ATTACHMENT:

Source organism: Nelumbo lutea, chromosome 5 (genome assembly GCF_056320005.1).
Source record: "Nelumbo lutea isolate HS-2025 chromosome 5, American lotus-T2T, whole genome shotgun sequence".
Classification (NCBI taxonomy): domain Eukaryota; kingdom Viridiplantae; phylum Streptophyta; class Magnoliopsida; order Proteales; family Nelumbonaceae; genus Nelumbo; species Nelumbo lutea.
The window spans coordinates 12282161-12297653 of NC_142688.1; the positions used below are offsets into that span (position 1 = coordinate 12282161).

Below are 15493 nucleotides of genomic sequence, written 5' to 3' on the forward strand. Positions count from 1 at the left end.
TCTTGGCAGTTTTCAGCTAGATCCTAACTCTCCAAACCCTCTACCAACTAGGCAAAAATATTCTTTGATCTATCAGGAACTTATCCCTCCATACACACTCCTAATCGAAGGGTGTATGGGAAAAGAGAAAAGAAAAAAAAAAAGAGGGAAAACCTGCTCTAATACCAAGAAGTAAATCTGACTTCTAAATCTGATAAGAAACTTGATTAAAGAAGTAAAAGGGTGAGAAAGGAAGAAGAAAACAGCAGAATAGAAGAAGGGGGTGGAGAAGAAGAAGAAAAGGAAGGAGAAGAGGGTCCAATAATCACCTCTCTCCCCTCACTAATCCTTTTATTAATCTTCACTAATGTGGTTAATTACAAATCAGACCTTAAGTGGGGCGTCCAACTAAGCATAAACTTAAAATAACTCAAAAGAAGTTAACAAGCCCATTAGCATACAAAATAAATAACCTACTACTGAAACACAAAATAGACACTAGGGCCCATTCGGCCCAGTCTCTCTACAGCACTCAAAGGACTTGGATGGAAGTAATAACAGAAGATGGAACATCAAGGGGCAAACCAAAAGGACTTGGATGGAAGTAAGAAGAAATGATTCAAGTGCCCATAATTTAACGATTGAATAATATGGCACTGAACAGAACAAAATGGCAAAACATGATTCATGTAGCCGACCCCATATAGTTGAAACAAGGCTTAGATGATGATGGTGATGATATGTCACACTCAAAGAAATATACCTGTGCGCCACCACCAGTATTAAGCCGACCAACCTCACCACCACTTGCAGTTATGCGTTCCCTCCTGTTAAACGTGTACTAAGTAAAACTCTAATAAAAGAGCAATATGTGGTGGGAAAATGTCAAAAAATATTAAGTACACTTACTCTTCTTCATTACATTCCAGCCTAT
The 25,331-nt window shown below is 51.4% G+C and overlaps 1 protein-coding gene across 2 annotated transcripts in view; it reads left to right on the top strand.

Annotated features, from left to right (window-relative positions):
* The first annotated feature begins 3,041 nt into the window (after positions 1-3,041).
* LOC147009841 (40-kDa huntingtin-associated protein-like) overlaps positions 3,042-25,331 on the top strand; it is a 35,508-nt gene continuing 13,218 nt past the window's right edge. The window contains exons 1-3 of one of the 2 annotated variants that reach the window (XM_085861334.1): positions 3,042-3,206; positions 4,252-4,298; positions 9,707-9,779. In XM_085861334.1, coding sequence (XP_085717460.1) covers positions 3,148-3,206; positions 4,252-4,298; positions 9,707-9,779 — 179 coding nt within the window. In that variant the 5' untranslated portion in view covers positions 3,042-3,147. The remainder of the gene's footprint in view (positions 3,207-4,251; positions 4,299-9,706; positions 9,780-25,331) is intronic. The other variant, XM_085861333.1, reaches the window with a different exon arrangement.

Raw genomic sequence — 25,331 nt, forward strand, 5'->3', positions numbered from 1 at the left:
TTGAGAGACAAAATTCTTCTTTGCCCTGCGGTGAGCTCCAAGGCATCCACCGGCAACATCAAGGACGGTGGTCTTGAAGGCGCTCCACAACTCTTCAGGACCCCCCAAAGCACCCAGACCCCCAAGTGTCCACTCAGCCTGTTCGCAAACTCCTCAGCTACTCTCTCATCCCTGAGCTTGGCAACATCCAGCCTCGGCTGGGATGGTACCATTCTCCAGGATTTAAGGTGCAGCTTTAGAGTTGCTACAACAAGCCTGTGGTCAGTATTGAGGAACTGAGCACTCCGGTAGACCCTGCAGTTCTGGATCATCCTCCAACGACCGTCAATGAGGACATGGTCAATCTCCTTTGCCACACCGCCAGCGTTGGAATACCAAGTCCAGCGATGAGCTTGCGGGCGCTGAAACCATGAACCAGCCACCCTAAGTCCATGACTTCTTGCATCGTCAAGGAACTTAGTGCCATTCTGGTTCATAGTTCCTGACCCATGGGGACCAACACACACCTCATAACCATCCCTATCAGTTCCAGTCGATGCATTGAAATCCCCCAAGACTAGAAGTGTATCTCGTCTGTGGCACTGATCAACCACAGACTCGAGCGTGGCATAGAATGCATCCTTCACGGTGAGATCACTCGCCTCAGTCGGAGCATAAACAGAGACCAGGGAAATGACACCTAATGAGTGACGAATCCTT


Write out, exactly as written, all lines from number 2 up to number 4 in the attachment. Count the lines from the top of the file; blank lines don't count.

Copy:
Source record: "Nelumbo lutea isolate HS-2025 chromosome 5, American lotus-T2T, whole genome shotgun sequence".
Classification (NCBI taxonomy): domain Eukaryota; kingdom Viridiplantae; phylum Streptophyta; class Magnoliopsida; order Proteales; family Nelumbonaceae; genus Nelumbo; species Nelumbo lutea.
The window spans coordinates 12282161-12297653 of NC_142688.1; the positions used below are offsets into that span (position 1 = coordinate 12282161).